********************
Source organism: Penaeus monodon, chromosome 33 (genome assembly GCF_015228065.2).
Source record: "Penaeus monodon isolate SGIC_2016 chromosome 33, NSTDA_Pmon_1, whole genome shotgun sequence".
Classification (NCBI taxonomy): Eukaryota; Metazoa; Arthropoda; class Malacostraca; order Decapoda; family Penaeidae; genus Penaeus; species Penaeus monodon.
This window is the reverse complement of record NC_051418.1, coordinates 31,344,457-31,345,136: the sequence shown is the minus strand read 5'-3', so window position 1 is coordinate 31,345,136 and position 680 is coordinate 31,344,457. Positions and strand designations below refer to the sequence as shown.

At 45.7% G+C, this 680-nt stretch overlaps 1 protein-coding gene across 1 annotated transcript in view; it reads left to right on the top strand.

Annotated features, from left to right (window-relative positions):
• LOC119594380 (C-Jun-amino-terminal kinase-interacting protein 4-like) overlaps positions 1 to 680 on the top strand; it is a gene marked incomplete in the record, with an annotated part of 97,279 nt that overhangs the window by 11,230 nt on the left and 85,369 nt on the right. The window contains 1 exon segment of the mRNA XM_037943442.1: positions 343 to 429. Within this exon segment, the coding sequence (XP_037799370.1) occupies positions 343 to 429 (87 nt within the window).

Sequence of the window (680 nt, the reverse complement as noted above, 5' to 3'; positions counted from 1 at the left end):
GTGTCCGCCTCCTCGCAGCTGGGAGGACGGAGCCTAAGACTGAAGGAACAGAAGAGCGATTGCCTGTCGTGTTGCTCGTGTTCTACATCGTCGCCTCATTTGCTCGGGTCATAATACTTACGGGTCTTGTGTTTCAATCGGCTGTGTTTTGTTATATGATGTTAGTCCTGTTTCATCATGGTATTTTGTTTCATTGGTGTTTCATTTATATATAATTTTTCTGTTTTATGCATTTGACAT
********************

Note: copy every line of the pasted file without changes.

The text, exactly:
Source organism: Penaeus monodon, chromosome 33 (genome assembly GCF_015228065.2).
Source record: "Penaeus monodon isolate SGIC_2016 chromosome 33, NSTDA_Pmon_1, whole genome shotgun sequence".
Classification (NCBI taxonomy): Eukaryota; Metazoa; Arthropoda; class Malacostraca; order Decapoda; family Penaeidae; genus Penaeus; species Penaeus monodon.
This window is the reverse complement of record NC_051418.1, coordinates 31,344,457-31,345,136: the sequence shown is the minus strand read 5'-3', so window position 1 is coordinate 31,345,136 and position 680 is coordinate 31,344,457. Positions and strand designations below refer to the sequence as shown.

At 45.7% G+C, this 680-nt stretch overlaps 1 protein-coding gene across 1 annotated transcript in view; it reads left to right on the top strand.

Annotated features, from left to right (window-relative positions):
• LOC119594380 (C-Jun-amino-terminal kinase-interacting protein 4-like) overlaps positions 1 to 680 on the top strand; it is a gene marked incomplete in the record, with an annotated part of 97,279 nt that overhangs the window by 11,230 nt on the left and 85,369 nt on the right. The window contains 1 exon segment of the mRNA XM_037943442.1: positions 343 to 429. Within this exon segment, the coding sequence (XP_037799370.1) occupies positions 343 to 429 (87 nt within the window).

Sequence of the window (680 nt, the reverse complement as noted above, 5' to 3'; positions counted from 1 at the left end):
GTGTCCGCCTCCTCGCAGCTGGGAGGACGGAGCCTAAGACTGAAGGAACAGAAGAGCGATTGCCTGTCGTGTTGCTCGTGTTCTACATCGTCGCCTCATTTGCTCGGGTCATAATACTTACGGGTCTTGTGTTTCAATCGGCTGTGTTTTGTTATATGATGTTAGTCCTGTTTCATCATGGTATTTTGTTTCATTGGTGTTTCATTTATATATAATTTTTCTGTTTTATGCATTTGACAT